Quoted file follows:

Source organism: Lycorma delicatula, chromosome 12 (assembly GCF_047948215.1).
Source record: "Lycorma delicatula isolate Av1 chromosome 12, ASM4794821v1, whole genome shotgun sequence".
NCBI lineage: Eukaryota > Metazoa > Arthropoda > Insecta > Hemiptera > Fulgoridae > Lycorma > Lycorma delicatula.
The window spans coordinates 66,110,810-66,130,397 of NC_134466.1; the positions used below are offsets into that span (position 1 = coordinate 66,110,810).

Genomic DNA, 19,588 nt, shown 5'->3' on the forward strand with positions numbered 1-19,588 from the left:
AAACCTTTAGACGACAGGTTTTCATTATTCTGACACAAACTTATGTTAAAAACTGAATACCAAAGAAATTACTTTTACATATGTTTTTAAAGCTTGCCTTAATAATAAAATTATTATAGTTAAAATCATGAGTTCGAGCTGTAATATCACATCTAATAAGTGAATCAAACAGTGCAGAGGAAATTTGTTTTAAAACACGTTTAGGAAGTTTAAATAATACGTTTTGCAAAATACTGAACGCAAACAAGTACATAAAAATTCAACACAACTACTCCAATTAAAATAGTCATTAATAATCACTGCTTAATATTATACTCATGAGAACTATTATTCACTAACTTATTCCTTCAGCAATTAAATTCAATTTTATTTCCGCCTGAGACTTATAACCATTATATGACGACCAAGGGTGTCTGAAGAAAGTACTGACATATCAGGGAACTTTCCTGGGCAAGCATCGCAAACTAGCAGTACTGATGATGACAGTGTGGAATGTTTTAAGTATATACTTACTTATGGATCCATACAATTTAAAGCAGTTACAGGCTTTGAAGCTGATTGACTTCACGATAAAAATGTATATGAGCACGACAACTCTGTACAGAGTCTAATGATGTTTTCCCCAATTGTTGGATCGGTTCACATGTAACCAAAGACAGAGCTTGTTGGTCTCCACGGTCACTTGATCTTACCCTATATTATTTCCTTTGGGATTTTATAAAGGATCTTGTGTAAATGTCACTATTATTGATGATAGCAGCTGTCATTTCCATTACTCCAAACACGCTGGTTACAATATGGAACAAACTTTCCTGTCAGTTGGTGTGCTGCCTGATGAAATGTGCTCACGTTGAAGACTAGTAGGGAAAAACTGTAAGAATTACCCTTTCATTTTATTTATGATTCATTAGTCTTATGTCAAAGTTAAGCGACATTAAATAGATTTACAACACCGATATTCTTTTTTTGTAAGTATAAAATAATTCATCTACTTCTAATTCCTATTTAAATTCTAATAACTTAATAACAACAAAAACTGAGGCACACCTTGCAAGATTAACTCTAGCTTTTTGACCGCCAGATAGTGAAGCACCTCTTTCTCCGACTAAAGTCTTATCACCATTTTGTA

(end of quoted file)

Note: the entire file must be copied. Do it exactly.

Source organism: Lycorma delicatula, chromosome 12 (assembly GCF_047948215.1).
Source record: "Lycorma delicatula isolate Av1 chromosome 12, ASM4794821v1, whole genome shotgun sequence".
NCBI lineage: Eukaryota > Metazoa > Arthropoda > Insecta > Hemiptera > Fulgoridae > Lycorma > Lycorma delicatula.
The window spans coordinates 66,110,810-66,130,397 of NC_134466.1; the positions used below are offsets into that span (position 1 = coordinate 66,110,810).

Genomic DNA, 19,588 nt, shown 5'->3' on the forward strand with positions numbered 1-19,588 from the left:
AAACCTTTAGACGACAGGTTTTCATTATTCTGACACAAACTTATGTTAAAAACTGAATACCAAAGAAATTACTTTTACATATGTTTTTAAAGCTTGCCTTAATAATAAAATTATTATAGTTAAAATCATGAGTTCGAGCTGTAATATCACATCTAATAAGTGAATCAAACAGTGCAGAGGAAATTTGTTTTAAAACACGTTTAGGAAGTTTAAATAATACGTTTTGCAAAATACTGAACGCAAACAAGTACATAAAAATTCAACACAACTACTCCAATTAAAATAGTCATTAATAATCACTGCTTAATATTATACTCATGAGAACTATTATTCACTAACTTATTCCTTCAGCAATTAAATTCAATTTTATTTCCGCCTGAGACTTATAACCATTATATGACGACCAAGGGTGTCTGAAGAAAGTACTGACATATCAGGGAACTTTCCTGGGCAAGCATCGCAAACTAGCAGTACTGATGATGACAGTGTGGAATGTTTTAAGTATATACTTACTTATGGATCCATACAATTTAAAGCAGTTACAGGCTTTGAAGCTGATTGACTTCACGATAAAAATGTATATGAGCACGACAACTCTGTACAGAGTCTAATGATGTTTTCCCCAATTGTTGGATCGGTTCACATGTAACCAAAGACAGAGCTTGTTGGTCTCCACGGTCACTTGATCTTACCCTATATTATTTCCTTTGGGATTTTATAAAGGATCTTGTGTAAATGTCACTATTATTGATGATAGCAGCTGTCATTTCCATTACTCCAAACACGCTGGTTACAATATGGAACAAACTTTCCTGTCAGTTGGTGTGCTGCCTGATGAAATGTGCTCACGTTGAAGACTAGTAGGGAAAAACTGTAAGAATTACCCTTTCATTTTATTTATGATTCATTAGTCTTATGTCAAAGTTAAGCGACATTAAATAGATTTACAACACCGATATTCTTTTTTTGTAAGTATAAAATAATTCATCTACTTCTAATTCCTATTTAAATTCTAATAACTTAATAACAACAAAAACTGAGGCACACCTTGCAAGATTAACTCTAGCTTTTTGACCGCCAGATAGTGAAGCACCTCTTTCTCCGACTAAAGTCTTATCACCATTTTGTA